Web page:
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      Optimization of a combined wet milling process in order to produce poly(vinyl alcohol) stabilized nanosuspension

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          The article reports a wet milling process, where the planetary ball mill was combined with pearl milling technology to reach nanosize range of meloxicam (Mel; 100–500 nm). The main purpose was to increase the dissolution rate and extent of a poorly water-soluble Mel as nonsteroidal anti-inflammatory drug as well as to study its permeability across cultured intestinal epithelial cell layers.


          Viscosity of milled dispersion and particle size distribution and zeta potential of Mel were investigated and differential scanning calorimeter and X-ray powder diffractometer were used to analyse the structure of the suspended Mel. Finally in vitro dissolution test and in vitro cell culture studies were made.


          It was found that the ratio of predispersion and pearls 1:1 (w/w) resulted in the most effective grinding system (200-fold particle size reduction in one step) with optimized process parameters, 437 rpm and 43 min. Nanosuspension (1% Mel and 0.5% poly[vinyl alcohol]) as an intermediate product showed a stable system with 2 weeks of holding time. This optimized nanosuspension enhanced the penetration of Mel across cultured intestinal epithelial cell layers without toxic effects.


          The dissolution rate of Mel from the poly(vinyl alcohol) stabilized nanosuspension justified its applicability in the design of innovative per oral dosage form (capsule) in order to ensure/give a rapid analgesia.

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          Most cited references 30

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          Nanosuspensions: a promising drug delivery strategy.

          Nanosuspensions have emerged as a promising strategy for the efficient delivery of hydrophobic drugs because of their versatile features and unique advantages. Techniques such as media milling and high-pressure homogenization have been used commercially for producing nanosuspensions. Recently, the engineering of nanosuspensions employing emulsions and microemulsions as templates has been addressed in the literature. The unique features of nanosuspensions have enabled their use in various dosage forms, including specialized delivery systems such as mucoadhesive hydrogels. Rapid strides have been made in the delivery of nanosuspensions by parenteral, peroral, ocular and pulmonary routes. Currently, efforts are being directed to extending their applications in site-specific drug delivery.
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            Nanonization strategies for poorly water-soluble drugs.

            Poor water solubility for many drugs and drug candidates remains a major obstacle to their development and clinical application. Conventional formulations to improve solubility suffer from low bioavailability and poor pharmacokinetics, with some carriers rendering systemic toxicities (e.g. Cremophor(®) EL). In this review, several major nanonization techniques that seek to overcome these limitations for drug solubilization are presented. Strategies including drug nanocrystals, nanoemulsions and polymeric micelles are reviewed. Finally, perspectives on existing challenges and future opportunities are highlighted. Published by Elsevier Ltd.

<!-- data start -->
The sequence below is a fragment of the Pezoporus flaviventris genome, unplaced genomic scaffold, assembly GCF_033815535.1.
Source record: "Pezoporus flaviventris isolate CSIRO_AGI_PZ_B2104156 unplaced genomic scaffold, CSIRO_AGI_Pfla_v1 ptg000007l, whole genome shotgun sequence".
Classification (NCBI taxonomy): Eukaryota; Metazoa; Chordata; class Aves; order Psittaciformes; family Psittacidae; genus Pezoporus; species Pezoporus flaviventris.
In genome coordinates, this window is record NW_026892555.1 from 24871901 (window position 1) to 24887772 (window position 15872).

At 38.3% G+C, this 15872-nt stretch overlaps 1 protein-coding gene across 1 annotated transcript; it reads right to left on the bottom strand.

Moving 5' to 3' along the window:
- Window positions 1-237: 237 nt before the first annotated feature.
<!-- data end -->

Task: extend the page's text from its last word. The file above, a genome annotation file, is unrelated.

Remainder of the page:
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              Pharmaceutical nanocrystals by nanomilling: critical process parameters, particle fracturing and stabilization methods.

              Wet milling is a common technique to produce drug nanocrystals. Stability of the nanocrystals is a critical question, and different kinds of stabilizers, e.g. polymers, celluloses, surfactants and lipids, have been tested for various drugs. Still, the question about how to select the best stabilizer to a certain drug material and also to a selected process is open.

                Author and article information

                Drug Des Devel Ther
                Drug Des Devel Ther
                Drug Design, Development and Therapy
                Drug Design, Development and Therapy
                Dove Medical Press
                31 May 2018
                : 12
                : 1567-1580
                [1 ]Faculty of Pharmacy, Institute of Pharmaceutical Technology and Regulatory Affairs, University of Szeged, Szeged, Hungary
                [2 ]Institute of Biophysics, Biological Research Centre, Hungarian Academy of Sciences, Szeged, Hungary
                Author notes
                Correspondence: Piroska Szabó-Révész, Faculty of Pharmacy, Institute of Pharmaceutical Technology and Regulatory Affairs, University of Szeged, Eötvös u 6, Szeged H-6720, Hungary, Tel +36 62 545 572, Fax +36 62 545 571, Email revesz@ 123456pharm.u-szeged.hu
                © 2018 Bartos et al. This work is published and licensed by Dove Medical Press Limited

                The full terms of this license are available at https://www.dovepress.com/terms.php and incorporate the Creative Commons Attribution – Non Commercial (unported, v3.0) License ( http://creativecommons.org/licenses/by-nc/3.0/). By accessing the work you hereby accept the Terms. Non-commercial uses of the work are permitted without any further permission from Dove Medical Press Limited, provided the work is properly attributed.

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